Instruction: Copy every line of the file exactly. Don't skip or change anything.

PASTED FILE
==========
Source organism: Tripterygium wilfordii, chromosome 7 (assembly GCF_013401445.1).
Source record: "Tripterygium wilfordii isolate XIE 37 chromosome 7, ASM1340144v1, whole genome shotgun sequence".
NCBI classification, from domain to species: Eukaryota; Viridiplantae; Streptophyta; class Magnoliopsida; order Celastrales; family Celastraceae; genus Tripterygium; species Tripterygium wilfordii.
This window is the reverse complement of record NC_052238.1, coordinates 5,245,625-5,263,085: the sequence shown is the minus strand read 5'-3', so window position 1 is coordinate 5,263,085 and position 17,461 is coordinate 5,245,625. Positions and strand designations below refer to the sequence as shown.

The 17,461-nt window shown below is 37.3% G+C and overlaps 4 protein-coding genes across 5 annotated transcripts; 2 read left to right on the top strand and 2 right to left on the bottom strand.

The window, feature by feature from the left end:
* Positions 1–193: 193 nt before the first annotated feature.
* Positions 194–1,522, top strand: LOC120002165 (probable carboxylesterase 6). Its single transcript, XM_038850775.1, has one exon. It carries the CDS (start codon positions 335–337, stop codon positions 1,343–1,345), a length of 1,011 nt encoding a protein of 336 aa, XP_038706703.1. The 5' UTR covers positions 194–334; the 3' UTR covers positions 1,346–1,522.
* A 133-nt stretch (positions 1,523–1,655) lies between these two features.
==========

Source organism: Tripterygium wilfordii, chromosome 7 (assembly GCF_013401445.1).
Source record: "Tripterygium wilfordii isolate XIE 37 chromosome 7, ASM1340144v1, whole genome shotgun sequence".
NCBI classification, from domain to species: Eukaryota; Viridiplantae; Streptophyta; class Magnoliopsida; order Celastrales; family Celastraceae; genus Tripterygium; species Tripterygium wilfordii.
This window is the reverse complement of record NC_052238.1, coordinates 5,245,625-5,263,085: the sequence shown is the minus strand read 5'-3', so window position 1 is coordinate 5,263,085 and position 17,461 is coordinate 5,245,625. Positions and strand designations below refer to the sequence as shown.

The 17,461-nt window shown below is 37.3% G+C and overlaps 4 protein-coding genes across 5 annotated transcripts; 2 read left to right on the top strand and 2 right to left on the bottom strand.

The window, feature by feature from the left end:
* Positions 1–193: 193 nt before the first annotated feature.
* Positions 194–1,522, top strand: LOC120002165 (probable carboxylesterase 6). Its single transcript, XM_038850775.1, has one exon. It carries the CDS (start codon positions 335–337, stop codon positions 1,343–1,345), a length of 1,011 nt encoding a protein of 336 aa, XP_038706703.1. The 5' UTR covers positions 194–334; the 3' UTR covers positions 1,346–1,522.
* A 133-nt stretch (positions 1,523–1,655) lies between these two features.